On the pitch, players such as Phillipe Coutinho, Ousmane Dembele or Pierre-Emerick Aubameyang tend to make the difference with their extraordinary ball control, their precise finishing and their exceptional pace. But off the field, these very players were the cause of chaos and once again kicked off the discussion of moral integrity in the business of soccer after successfully enforcing their transfers to different clubs.

The business perspective

Even in a sport like soccer the business perspective is vital for all professional soccer clubs around the world. Soccer clubs are therefore often depending on the money they are getting from player transfers. Normally, a club which is interested in a specific player, first of all contacts the soccer club where the player currently plays at, then starting negotiations if the current team is willing to sell the player. Afterwards, the interested club contacts the player agent who then starts to get into negotiations with the interested team alongside the player he manages.

What happens however, if the interested player does not abide these rules? Examples of such a behaviour were clearly to be seen in the past two international transfer periods, in which the FC Barcelona had a vital role.

Whether the business perspective has a positive influence on the fans is debateable. As fans from Dortmund already held up a banner saying “no player is bigger than our club!”. Also, some Liverpool fans seemed unhappy with the situation of Phillipe Coutinho. A fan even claimed “it is a crime against Liverpool fans!”.

Which players enforced their transfers recently?

Phillipe Coutinho | Kevin Walsh

Recently, three major examples took place in the world of soccer transfers, in which three names were unavoidable. Phillipe Coutinho, Pierre-Emerick Aubameyang and Ousmane Dembele. Two of those players (Coutinho and Dembele) joined the FC Barcelona, the other Arsenal London. All three transfers, left media, fans and officials with open questions of the moral standards within today´s soccer. The 20-year-old Frenchman Dembele, struck his way out of his contract at Dortmund, into the widely opened arms of the FC Barcelona. Being unreachable for all of his teammates and Dortmund officials, Dembele went into exile, only then to show up in a Barcelona dress a short time later, after the BVB accepted the 105 million euro bid. Similarities were to be found just a few months after in January. Coutinho, who played for the Premier League team FC Liverpool tried to enforce his transfer to Barcelona twice. After, missing out on training for numerous of times in the summer, due to back problems, the Brazilian seemed to be completely fine after the end of the summer transfer period, only then to be sick again during the winter transfer period, in which he finally received his wish. His transfer to the FC Barcelona. Even Aubameyang, enforced his transfer from Dortmund to London. The shooting star, often came late giving vague reasons. His downfall, however began shortly before the summer transfer period. The Gabon started to misbehave more and more often until the point where Dortmund´s only way to escape this routine was to sell their number one striker.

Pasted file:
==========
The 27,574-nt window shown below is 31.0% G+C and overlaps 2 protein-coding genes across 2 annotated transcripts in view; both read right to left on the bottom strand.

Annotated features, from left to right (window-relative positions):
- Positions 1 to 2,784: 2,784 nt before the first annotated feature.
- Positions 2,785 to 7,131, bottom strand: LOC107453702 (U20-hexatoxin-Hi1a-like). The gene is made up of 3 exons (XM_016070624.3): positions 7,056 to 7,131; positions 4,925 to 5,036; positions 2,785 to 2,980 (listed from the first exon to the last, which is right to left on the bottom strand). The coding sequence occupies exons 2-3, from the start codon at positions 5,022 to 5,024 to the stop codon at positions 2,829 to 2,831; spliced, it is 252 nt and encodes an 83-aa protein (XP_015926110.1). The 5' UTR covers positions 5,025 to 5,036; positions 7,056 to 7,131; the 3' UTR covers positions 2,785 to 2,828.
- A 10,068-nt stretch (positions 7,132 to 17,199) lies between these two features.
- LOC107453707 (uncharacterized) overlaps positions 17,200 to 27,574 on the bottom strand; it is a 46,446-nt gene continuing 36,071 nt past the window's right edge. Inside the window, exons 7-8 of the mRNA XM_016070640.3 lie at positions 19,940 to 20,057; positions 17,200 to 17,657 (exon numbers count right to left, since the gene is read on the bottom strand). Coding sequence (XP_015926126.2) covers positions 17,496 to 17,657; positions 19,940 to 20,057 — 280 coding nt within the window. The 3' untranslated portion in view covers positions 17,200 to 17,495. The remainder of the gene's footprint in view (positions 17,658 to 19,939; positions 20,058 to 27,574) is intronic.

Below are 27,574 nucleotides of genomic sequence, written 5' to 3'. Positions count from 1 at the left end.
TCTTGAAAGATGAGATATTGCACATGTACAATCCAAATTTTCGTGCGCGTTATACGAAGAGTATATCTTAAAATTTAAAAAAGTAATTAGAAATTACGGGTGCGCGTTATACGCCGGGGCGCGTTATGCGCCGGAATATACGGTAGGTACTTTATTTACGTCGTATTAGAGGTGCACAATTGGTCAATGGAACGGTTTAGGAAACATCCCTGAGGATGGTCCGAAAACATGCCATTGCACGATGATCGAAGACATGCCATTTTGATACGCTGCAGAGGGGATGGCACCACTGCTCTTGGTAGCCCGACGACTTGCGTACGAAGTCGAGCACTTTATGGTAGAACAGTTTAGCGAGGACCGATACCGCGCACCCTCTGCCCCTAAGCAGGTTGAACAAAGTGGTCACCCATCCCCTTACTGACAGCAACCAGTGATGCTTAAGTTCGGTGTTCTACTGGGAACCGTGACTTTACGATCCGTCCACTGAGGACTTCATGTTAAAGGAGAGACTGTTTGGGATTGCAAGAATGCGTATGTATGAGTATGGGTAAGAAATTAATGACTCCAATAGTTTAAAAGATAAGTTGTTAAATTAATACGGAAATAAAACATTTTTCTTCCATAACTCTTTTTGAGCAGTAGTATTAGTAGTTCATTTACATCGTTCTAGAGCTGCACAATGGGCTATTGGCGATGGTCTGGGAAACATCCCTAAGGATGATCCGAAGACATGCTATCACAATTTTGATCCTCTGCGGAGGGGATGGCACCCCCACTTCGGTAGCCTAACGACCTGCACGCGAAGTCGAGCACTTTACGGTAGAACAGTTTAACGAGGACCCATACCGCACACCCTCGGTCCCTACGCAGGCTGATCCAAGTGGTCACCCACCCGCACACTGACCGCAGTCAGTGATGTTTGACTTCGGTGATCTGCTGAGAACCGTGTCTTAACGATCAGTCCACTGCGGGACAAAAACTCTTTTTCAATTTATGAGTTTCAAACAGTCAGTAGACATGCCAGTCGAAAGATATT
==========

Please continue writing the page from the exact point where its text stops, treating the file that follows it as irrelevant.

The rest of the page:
What are the reasons?

Dembele | Reto Stauffer

Of course, professional soccer is a game where any potential advantage over another club can be essential in order to win titles, whether it be the champions league or a domestic cup title. Meanwhile, after the Premier League introduced the new television revenues at the end of the last season, the revenue increased up to 2.75 billion Euros, giving the Premier League an unfair advantage over other leagues, to an extent in where buyout clauses and player wages increase to a maximum in Europe’s top leagues in order to hold their best players. The case of Pierre-Emerick Aubameyang, is the perfect example of what exorbitant player wages lead to. After the Gabon continuously lapsed in order to provoke his transfer, Dortmund had no other choice then to sell him to Arsenal. The German magazine “Sport-Bild”, leaked information, after which Aubameyang earns over twice as much at Arsenal than in Dortmund, raising his wages to approximately over twenty million euros. Money became therefore a major role for players enforcing their transfers, as seen in this example. But the prestige and the standing of a club can influence players choosing to take such actions too.

Undebatable, Barcelona is a stronger club which has a more glorious history than teams like FC Liverpool or Dortmund and holding more stars, such as Lionel Messi and Luis Suarez. Often teams with such a background often use this as an advantage when advertising for new players, which can evolve to another reason why soccerers such as Coutinho or Dembele chose to enforce their strikes.

Will this nonsense ever end?

Whether fans will be able to see an end of such behaviour is highly unlikely. Already coaches on the other hand plead for a change. Such as the current FC Bayern Munich coach Jupp Heynckes, who expressed his point of view in a press conference. “professional ethics and morals are part of this sport… I wouldn’t accept this.” In addition, Heynckes also claimed that he knows that this will not be the case.

With the current development of soccer and the chain of events, such a behaviour could evolve into a normality, as teams will continue to get more money from transfers as television revenues, prize money and transfer fees will continuously rise.